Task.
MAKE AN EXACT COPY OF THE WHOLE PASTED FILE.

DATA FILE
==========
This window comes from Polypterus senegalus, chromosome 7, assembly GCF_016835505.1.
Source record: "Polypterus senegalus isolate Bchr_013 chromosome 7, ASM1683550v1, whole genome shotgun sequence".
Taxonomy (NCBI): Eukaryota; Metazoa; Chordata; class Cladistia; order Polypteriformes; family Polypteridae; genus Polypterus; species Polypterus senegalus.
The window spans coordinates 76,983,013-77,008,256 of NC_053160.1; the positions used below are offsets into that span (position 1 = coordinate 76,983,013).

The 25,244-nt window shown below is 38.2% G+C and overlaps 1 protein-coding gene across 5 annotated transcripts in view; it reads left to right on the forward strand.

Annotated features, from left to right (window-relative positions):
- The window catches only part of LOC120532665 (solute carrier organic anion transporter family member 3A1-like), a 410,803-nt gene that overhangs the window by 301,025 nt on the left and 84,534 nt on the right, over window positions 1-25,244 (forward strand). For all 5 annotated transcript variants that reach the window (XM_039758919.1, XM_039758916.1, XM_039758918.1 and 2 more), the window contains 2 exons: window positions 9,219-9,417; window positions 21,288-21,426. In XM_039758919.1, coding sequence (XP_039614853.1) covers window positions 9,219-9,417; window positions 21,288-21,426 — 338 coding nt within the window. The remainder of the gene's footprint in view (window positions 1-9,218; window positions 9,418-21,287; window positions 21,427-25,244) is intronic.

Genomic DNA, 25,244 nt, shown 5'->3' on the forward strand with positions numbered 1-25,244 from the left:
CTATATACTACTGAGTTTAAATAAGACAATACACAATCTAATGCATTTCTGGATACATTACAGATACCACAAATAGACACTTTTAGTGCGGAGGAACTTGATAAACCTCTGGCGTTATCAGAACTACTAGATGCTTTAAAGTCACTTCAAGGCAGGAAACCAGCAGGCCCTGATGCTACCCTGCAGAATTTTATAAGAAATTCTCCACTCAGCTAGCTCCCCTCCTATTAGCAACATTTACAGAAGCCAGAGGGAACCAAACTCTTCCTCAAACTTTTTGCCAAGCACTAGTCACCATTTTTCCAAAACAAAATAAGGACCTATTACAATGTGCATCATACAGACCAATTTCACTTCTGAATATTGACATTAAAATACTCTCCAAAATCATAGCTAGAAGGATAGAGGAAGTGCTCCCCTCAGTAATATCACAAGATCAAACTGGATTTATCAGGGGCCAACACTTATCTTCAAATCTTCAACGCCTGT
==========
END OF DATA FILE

This window comes from Polypterus senegalus, chromosome 7, assembly GCF_016835505.1.
Source record: "Polypterus senegalus isolate Bchr_013 chromosome 7, ASM1683550v1, whole genome shotgun sequence".
Taxonomy (NCBI): Eukaryota; Metazoa; Chordata; class Cladistia; order Polypteriformes; family Polypteridae; genus Polypterus; species Polypterus senegalus.
The window spans coordinates 76,983,013-77,008,256 of NC_053160.1; the positions used below are offsets into that span (position 1 = coordinate 76,983,013).

The 25,244-nt window shown below is 38.2% G+C and overlaps 1 protein-coding gene across 5 annotated transcripts in view; it reads left to right on the forward strand.

Annotated features, from left to right (window-relative positions):
- The window catches only part of LOC120532665 (solute carrier organic anion transporter family member 3A1-like), a 410,803-nt gene that overhangs the window by 301,025 nt on the left and 84,534 nt on the right, over window positions 1-25,244 (forward strand). For all 5 annotated transcript variants that reach the window (XM_039758919.1, XM_039758916.1, XM_039758918.1 and 2 more), the window contains 2 exons: window positions 9,219-9,417; window positions 21,288-21,426. In XM_039758919.1, coding sequence (XP_039614853.1) covers window positions 9,219-9,417; window positions 21,288-21,426 — 338 coding nt within the window. The remainder of the gene's footprint in view (window positions 1-9,218; window positions 9,418-21,287; window positions 21,427-25,244) is intronic.

Genomic DNA, 25,244 nt, shown 5'->3' on the forward strand with positions numbered 1-25,244 from the left:
CTATATACTACTGAGTTTAAATAAGACAATACACAATCTAATGCATTTCTGGATACATTACAGATACCACAAATAGACACTTTTAGTGCGGAGGAACTTGATAAACCTCTGGCGTTATCAGAACTACTAGATGCTTTAAAGTCACTTCAAGGCAGGAAACCAGCAGGCCCTGATGCTACCCTGCAGAATTTTATAAGAAATTCTCCACTCAGCTAGCTCCCCTCCTATTAGCAACATTTACAGAAGCCAGAGGGAACCAAACTCTTCCTCAAACTTTTTGCCAAGCACTAGTCACCATTTTTCCAAAACAAAATAAGGACCTATTACAATGTGCATCATACAGACCAATTTCACTTCTGAATATTGACATTAAAATACTCTCCAAAATCATAGCTAGAAGGATAGAGGAAGTGCTCCCCTCAGTAATATCACAAGATCAAACTGGATTTATCAGGGGCCAACACTTATCTTCAAATCTTCAACGCCTGT